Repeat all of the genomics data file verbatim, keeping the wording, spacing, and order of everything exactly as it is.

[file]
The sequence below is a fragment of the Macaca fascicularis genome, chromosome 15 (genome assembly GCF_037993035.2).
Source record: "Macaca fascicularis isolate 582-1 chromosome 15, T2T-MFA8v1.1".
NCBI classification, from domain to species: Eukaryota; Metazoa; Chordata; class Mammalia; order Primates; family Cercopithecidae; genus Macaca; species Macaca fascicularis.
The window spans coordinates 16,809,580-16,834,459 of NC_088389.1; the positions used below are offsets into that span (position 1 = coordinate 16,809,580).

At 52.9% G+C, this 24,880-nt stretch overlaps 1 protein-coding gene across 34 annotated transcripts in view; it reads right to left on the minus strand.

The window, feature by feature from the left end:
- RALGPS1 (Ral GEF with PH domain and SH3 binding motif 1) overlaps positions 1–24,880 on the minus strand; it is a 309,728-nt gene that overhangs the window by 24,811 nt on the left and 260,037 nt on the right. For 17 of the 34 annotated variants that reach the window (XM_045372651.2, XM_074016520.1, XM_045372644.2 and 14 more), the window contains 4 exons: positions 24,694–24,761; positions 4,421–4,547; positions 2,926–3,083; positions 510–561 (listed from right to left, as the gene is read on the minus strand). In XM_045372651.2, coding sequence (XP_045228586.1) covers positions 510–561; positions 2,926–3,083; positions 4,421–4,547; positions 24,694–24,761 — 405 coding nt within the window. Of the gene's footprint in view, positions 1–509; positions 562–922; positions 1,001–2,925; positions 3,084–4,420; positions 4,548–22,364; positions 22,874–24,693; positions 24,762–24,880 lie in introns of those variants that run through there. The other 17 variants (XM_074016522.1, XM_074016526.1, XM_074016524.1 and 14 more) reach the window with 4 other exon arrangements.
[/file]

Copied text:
The sequence below is a fragment of the Macaca fascicularis genome, chromosome 15 (genome assembly GCF_037993035.2).
Source record: "Macaca fascicularis isolate 582-1 chromosome 15, T2T-MFA8v1.1".
NCBI classification, from domain to species: Eukaryota; Metazoa; Chordata; class Mammalia; order Primates; family Cercopithecidae; genus Macaca; species Macaca fascicularis.
The window spans coordinates 16,809,580-16,834,459 of NC_088389.1; the positions used below are offsets into that span (position 1 = coordinate 16,809,580).

At 52.9% G+C, this 24,880-nt stretch overlaps 1 protein-coding gene across 34 annotated transcripts in view; it reads right to left on the minus strand.

The window, feature by feature from the left end:
- RALGPS1 (Ral GEF with PH domain and SH3 binding motif 1) overlaps positions 1–24,880 on the minus strand; it is a 309,728-nt gene that overhangs the window by 24,811 nt on the left and 260,037 nt on the right. For 17 of the 34 annotated variants that reach the window (XM_045372651.2, XM_074016520.1, XM_045372644.2 and 14 more), the window contains 4 exons: positions 24,694–24,761; positions 4,421–4,547; positions 2,926–3,083; positions 510–561 (listed from right to left, as the gene is read on the minus strand). In XM_045372651.2, coding sequence (XP_045228586.1) covers positions 510–561; positions 2,926–3,083; positions 4,421–4,547; positions 24,694–24,761 — 405 coding nt within the window. Of the gene's footprint in view, positions 1–509; positions 562–922; positions 1,001–2,925; positions 3,084–4,420; positions 4,548–22,364; positions 22,874–24,693; positions 24,762–24,880 lie in introns of those variants that run through there. The other 17 variants (XM_074016522.1, XM_074016526.1, XM_074016524.1 and 14 more) reach the window with 4 other exon arrangements.